Almost on a daily basis, one reads at least one beautiful idea in the newspapers about what to do with with traditional Islamic school pupils known as almajirai. Many commentators, so much schooled in their biases and stereotypes, ignorantly blame the almajirai for a rash of crimes, including the murderous sectarian crises that have become the hallmark of life in the north. They argue that those ragged kids, who are usually armed with nothing but their begging bowls, are used by their teachers to kill and destroy.
Such ignorant postulations tend to ignore other professional beggers who have been visiting more pain and destruction than the almajirai – the gun-toting security men at the countless ‘check-points’ all over Nigeria. In the past, these fellows were stationed on the roads in order to fish out armed robbers, but with the worsening insecurity situation in the country, they were given the additional responsibility of finding potential bombers. Check-points on the approach to the nation’s capital have increased, so also the ferocity of the checks. And at night, in most cities, police men and sometimes soldiers are seen stopping drivers and asking them questions. “Wetin you carry” used to be the favourite joke of newspaper cartoonists; another was, “May I see your particulars.” These jokes portrayed our policemen not only as corrupt but also as foolish beggers for ‘something’ to eat.
Today’s check-point beggers are not armed with bowls but with AK-47s. They tell you, in a mellifluous voice that belies their capacity for savagery: “Oga, your boys are here o! Na your work wey we dey do.” You have a choice to ‘dash’ them something or not. I have observed that most drivers do hand over some cash to these armed professional beggers, even if reluctantly. Which also persuaded me to think that they scarcely have a real choice, considering the fact that there have been incidents of ‘stray bullets’ hitting unsuspecting commuters in many parts of the country. I also observed that givers of such alms show more alacrity when they are stopped at night.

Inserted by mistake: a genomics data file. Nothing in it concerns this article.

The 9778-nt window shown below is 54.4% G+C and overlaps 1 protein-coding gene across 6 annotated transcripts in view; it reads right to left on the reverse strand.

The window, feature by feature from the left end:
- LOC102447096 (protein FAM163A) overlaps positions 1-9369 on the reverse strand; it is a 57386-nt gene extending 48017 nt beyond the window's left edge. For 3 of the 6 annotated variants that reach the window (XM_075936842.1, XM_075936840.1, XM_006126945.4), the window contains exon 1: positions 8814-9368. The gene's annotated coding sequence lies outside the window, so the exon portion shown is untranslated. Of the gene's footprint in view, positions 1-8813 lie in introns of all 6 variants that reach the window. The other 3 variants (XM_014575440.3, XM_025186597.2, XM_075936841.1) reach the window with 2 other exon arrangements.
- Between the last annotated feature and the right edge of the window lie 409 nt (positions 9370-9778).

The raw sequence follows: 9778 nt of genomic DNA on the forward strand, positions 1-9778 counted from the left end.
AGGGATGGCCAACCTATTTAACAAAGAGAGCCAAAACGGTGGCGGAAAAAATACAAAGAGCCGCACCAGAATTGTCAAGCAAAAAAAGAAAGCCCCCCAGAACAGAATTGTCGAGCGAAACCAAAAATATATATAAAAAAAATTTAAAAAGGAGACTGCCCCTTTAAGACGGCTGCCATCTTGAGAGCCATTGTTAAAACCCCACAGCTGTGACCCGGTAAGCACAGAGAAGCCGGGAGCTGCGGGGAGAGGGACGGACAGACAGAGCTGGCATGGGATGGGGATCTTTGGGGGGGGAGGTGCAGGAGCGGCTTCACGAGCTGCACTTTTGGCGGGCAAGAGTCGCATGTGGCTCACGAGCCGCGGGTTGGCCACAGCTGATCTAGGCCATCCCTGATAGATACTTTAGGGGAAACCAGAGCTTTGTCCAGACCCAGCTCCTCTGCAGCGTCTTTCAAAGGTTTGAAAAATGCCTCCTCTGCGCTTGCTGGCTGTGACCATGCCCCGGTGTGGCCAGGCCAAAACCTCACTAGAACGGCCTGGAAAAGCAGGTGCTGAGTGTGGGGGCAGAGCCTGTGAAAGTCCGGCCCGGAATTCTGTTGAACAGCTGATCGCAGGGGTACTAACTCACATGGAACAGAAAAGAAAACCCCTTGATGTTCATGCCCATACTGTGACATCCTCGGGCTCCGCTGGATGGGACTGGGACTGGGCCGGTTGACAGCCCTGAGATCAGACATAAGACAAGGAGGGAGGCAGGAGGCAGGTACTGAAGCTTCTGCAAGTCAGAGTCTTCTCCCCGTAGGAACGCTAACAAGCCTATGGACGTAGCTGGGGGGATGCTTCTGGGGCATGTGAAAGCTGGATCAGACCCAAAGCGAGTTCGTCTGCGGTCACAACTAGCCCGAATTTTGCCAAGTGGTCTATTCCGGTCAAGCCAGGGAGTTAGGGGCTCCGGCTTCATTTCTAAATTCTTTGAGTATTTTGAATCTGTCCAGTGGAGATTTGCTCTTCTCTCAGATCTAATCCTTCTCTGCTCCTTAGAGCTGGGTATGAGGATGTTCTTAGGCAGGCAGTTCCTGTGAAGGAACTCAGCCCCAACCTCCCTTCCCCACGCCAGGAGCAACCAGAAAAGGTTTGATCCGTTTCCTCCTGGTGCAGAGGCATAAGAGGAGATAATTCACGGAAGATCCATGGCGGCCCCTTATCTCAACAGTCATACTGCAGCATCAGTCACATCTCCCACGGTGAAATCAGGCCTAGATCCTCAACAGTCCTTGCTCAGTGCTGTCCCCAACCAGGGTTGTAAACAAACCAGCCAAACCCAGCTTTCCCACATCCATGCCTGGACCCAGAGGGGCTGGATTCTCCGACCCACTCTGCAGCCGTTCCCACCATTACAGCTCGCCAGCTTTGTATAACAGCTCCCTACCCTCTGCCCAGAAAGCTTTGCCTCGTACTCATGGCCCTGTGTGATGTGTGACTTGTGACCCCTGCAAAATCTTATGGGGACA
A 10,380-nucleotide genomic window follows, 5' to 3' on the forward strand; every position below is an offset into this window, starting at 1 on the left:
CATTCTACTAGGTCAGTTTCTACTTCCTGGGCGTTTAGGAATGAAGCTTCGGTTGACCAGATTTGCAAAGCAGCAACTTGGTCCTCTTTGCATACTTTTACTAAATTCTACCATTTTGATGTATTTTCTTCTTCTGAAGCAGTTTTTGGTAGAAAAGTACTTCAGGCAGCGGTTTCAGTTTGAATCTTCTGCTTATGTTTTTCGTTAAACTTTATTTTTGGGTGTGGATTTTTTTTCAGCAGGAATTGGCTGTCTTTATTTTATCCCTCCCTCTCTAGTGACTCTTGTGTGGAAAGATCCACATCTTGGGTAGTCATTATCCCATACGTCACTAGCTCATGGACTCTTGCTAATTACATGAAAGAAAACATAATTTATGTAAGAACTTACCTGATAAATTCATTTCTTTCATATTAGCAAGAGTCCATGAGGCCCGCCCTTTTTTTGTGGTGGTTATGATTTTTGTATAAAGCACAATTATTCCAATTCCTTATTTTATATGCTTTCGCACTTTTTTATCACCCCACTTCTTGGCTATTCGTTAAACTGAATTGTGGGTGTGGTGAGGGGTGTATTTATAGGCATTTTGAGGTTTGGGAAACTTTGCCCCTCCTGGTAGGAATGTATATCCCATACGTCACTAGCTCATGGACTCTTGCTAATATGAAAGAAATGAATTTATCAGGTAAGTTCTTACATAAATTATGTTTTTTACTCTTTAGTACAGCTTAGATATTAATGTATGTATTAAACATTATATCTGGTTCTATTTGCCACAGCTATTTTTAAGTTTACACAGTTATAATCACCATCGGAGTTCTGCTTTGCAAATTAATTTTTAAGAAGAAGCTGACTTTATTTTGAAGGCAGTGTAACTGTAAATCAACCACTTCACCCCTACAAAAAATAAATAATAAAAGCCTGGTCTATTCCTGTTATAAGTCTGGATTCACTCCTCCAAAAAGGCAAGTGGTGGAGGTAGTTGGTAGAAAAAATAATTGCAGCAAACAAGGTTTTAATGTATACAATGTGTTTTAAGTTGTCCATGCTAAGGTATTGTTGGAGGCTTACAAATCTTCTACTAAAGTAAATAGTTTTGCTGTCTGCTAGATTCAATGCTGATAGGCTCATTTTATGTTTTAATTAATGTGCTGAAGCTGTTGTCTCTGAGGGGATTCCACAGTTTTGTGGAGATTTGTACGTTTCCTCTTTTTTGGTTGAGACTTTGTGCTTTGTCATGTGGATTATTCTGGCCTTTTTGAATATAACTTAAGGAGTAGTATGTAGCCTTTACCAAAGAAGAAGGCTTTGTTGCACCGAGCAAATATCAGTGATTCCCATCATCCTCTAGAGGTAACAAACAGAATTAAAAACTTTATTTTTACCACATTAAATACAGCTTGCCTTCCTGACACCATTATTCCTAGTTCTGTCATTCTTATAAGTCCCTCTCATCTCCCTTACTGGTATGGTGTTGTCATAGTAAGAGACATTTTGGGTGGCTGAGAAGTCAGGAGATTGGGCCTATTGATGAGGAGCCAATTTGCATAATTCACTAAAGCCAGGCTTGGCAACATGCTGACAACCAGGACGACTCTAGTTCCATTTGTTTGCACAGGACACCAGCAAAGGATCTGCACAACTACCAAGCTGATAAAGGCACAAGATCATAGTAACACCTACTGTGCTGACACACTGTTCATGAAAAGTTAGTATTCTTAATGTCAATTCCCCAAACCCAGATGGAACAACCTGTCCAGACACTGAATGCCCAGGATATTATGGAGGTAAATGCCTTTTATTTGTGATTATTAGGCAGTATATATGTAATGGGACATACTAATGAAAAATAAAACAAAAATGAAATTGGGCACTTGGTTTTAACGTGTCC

The question is: why should our security men be asking for money from drivers at check points? Even though some policemen think receiving from a willing giver is not really corruption, I think it is. They erroneously figure that corruption is when you steal from the public till; my more bookish friends have a word for this: extortion. Whatever you call it, it contributes to the myriad of actions that gave our police force a bad image not only in Nigeria but also internationally.
In 2006, the Centre for Law Enforcement Education (CLEEN), a non-governmental organisation, published the result of a survey which described the Nigeria police force as one of the country’s most corrupt institutions in the country. That was a year after a former Inspector-General of Police, Tafa Balogun, was found guilty of corruption and sentenced to six months in prison. Only last year, the Human Rights Watch conclusively declared that widespread corruption in the Police Force was fueling abuses against ordinary citizens and severely undermining the rule of law in Nigeria. It wrote: “On a daily basis, countless ordinary Nigerians are accosted by armed police officers who demand bribes and commit human rights abuses against them as a means of extorting money. These abuses range from arbitrary arrest and unlawful detention to threats and acts of violence, including sexual assault, torture, and even extrajudicial killings. Police also routinely extort money from victims of crimes to initiate investigations and demand bribes from suspects to drop investigations.”
The international organisation’s damning 102-page report, titled “Everyone’s in on the Game’: Corruption and Human Rights Abuses by the Nigeria Police Force,” documents the myriad forms of police corruption in Nigeria. It also shows how institutionalised extortion, a profound lack of political will to reform the force, and impunity combine to make police corruption a deeply embedded problem.
It is correct to say that not all policemen or ‘check-point soldiers’ are corrupt or begging commuters for ‘something to buy a loaf of bread.’ I know many who are pained to know that some people regard them “just like the others.” However, a Hausa proverb says that it is a single bad bean which spoils the soup. I also know that several reform programmes have been introduced in order to rid the police force of bad eggs. But it looks like none has succeeded yet. A level of success can be measured when ordinary policemen stop asking for pocket allowance from commuters or even reject it if offered.
This would, indeed, require a highly disciplined and motivated police force. To get such a force, money voted for security should be made to reach those for whom it was budgeted. A cop who knows that his Oga has commandeered his allowance and given him crumbs would not be willing to honour any espirit d’corps. A cop who knows that his take-home pay cannot take him even to the bus stop would find asking a driver for ‘something for the boys’ irresistible. It is the duty of the police high command to cater for the needs of their rank and file, with justice and fair play, before discipline can be imposed from the police station to the police check-point.
Published in my column in Blueprint, on Monday. Cartoon courtesy of Human Rights Watch